Tuesday, January 6, 2015

Poems for December 8 + December 11

For This Thanks by Sam Abrams
Keeping Things Whole by Mark Strand
An Apology for Using the Word 'Heart' in Too Many Poems by Hayden Carruth
Christmas Trees – Robert Frost
Sonnet in the Shape of a Potted Christmas Tree by George Starbuck
As Long As We Are Not Alone by Israel Emiot, translated by Leah Zazulyer

for Dec. 11:
Poems at Rundel:

for more poems on Winter:
New England by E.A. Robinson
Snow-flakes by Henry Wadsworth Longfellow
The Ballad of the Harp Weaver by Edna St. Vincent Millay
This is the Latest by Ange Mlinko

We had discussed the Carruth and Starbuck poems at Rundel Dec. 4 -- and it is fun to have a larger group cast new light on successful poems!

Because Marcie had complained about the somber tenor in the selection of poems before, this group of poems included some playful aspects everyone enjoyed.
Like the Alberto Rios poem discussed 12/15, the rhyming, Hallmark-y tenor of
"An Apology for Using the Word 'Heart' in Too Many Poems" perhaps has a coy wink at the old meaning of "apology" as defense for a word, much needed, if put to good use.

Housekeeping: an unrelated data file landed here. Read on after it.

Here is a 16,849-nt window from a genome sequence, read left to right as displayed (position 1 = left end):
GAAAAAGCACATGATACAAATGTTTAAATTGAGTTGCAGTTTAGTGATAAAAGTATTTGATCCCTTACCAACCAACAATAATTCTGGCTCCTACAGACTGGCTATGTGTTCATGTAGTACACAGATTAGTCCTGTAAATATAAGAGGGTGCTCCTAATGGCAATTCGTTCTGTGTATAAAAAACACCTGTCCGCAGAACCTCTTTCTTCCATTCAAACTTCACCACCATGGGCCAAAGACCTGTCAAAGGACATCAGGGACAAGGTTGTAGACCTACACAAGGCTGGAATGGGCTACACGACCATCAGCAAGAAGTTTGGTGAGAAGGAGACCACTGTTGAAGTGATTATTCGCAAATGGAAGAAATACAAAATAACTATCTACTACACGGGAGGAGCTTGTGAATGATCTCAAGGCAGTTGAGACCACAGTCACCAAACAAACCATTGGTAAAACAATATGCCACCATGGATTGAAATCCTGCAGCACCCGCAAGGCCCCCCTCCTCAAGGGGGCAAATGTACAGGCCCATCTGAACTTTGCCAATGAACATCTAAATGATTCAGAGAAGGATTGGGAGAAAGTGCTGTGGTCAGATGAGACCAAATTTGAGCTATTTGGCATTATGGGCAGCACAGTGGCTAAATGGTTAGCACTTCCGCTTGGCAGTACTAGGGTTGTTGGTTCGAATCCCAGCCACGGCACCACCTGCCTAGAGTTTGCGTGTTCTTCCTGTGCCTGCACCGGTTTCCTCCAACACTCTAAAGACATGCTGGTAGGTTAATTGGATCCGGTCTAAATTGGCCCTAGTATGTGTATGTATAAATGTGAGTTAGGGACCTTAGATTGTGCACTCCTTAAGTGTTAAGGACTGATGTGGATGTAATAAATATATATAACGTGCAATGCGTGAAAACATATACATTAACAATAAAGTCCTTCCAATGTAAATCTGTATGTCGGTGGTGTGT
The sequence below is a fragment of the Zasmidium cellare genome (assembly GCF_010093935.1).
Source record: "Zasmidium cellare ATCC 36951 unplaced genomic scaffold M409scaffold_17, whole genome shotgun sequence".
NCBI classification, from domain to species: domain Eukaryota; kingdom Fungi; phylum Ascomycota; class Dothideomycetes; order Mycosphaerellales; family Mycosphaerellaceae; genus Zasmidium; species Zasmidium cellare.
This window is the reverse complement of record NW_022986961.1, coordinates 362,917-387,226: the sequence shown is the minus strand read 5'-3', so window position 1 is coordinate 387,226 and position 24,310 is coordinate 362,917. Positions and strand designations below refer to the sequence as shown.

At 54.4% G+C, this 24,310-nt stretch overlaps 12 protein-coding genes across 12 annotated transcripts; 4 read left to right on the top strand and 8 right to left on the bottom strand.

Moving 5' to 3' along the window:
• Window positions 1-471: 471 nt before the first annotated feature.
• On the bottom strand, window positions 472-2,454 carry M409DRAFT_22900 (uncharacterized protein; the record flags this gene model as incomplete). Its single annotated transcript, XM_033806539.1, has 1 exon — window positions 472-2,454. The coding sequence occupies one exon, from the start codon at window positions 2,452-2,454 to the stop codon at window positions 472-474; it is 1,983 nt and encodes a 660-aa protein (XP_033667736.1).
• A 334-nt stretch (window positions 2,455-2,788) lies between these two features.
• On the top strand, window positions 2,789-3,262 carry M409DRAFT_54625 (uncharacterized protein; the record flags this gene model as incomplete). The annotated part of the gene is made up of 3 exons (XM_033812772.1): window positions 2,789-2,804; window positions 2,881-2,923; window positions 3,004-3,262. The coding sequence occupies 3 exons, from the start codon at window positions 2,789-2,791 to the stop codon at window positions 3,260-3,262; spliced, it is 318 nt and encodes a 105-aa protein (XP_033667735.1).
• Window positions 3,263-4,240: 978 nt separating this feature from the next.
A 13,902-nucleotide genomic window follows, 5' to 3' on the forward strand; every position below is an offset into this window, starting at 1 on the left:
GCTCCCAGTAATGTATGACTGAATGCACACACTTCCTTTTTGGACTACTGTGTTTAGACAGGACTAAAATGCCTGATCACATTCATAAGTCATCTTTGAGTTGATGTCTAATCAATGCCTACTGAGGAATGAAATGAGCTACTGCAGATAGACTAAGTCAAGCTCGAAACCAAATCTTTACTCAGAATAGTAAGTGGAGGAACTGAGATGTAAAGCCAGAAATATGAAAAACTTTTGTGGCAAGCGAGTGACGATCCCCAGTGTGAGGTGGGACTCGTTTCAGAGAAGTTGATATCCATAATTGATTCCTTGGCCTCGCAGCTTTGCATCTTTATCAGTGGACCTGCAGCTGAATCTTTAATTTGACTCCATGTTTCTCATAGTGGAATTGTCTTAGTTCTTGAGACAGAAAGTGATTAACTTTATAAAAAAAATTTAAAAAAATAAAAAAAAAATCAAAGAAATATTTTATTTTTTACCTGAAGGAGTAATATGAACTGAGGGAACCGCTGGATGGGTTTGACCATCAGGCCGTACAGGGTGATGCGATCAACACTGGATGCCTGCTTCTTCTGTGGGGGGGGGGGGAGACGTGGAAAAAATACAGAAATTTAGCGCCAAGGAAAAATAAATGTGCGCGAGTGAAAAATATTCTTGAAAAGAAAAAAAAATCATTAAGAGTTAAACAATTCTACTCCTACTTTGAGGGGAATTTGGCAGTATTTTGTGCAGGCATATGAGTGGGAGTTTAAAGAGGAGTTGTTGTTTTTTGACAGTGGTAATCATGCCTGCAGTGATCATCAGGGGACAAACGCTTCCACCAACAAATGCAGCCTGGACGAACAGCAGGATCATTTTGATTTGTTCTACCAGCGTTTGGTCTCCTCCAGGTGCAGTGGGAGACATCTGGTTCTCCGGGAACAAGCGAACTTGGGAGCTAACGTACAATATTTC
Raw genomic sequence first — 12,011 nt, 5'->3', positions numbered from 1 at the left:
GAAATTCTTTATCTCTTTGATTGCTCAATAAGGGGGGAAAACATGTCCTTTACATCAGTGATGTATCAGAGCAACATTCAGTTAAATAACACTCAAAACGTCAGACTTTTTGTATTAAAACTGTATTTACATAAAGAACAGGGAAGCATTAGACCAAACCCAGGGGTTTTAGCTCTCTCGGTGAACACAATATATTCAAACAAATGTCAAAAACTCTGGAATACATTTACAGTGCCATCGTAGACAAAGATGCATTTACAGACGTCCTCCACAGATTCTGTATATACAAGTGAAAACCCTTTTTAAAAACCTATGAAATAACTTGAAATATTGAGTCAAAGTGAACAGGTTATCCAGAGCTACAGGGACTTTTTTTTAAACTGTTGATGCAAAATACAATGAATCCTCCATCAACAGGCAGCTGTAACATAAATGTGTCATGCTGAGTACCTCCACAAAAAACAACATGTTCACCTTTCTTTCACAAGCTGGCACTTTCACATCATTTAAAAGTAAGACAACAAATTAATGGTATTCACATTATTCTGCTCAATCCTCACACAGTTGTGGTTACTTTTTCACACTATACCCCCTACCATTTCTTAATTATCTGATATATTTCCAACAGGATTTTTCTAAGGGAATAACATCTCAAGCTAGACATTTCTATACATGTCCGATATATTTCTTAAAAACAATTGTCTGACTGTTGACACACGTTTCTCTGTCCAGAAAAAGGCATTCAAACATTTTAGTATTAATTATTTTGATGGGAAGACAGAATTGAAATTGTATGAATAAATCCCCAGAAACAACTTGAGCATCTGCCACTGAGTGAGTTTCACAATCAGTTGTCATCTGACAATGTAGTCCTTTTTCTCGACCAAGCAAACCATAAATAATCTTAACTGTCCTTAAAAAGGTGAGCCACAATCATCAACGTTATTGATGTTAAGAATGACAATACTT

David Sanders, our Frost expert says this about Christmas Trees:
"I have a special edition of that poem--a small pamphlet with a beautiful set of engavings done for the occasion. And I believe that poem was used for the very first of the special cards that Frost would send to friends and patrons for a number of years--all of them now, of course, collectors' items, as was probably the intention. In short, Frost was clearly making some fun of his own commercial concerns in that poem. My favorite lines are "Then I was certain I had never meant / To let him have them."

The Abrams and the Emiot are both on Poets Walk, viewable on the art drop rochester site.

If you want to have fun with a Christmas tree, and our twisted pagan/religious traditions, the Starbuck allows one to see the visible trimmings in the boughs,
the nativity story bundled in the root. Fun, but deeper than a simple calligram.

The Emiot poem repeats "We shall rejoice", calls on the living hearing of plants, with the footnote that they grow better with music...
the Yiddish saying A stone also hears" comes from the Yiddish saying, "As alone as a stone -- a beautifully rendered music. We read as well
Hour Of Sadness

Hour of sadness
rain all the time
everything close
and full of goodbyes;
I am still living,
even though I have given myself
a divorce many times,
yet like a distant planet
I still spin myself around you
by some unknown law;
with so many things,
like Saturn's rings you encircle me,
thus are silent
all the trees and all the branches
rising to the planets

and the next meeting, Maura brought us in stones -- as we had mentioned the tradition of placing stones on graves...

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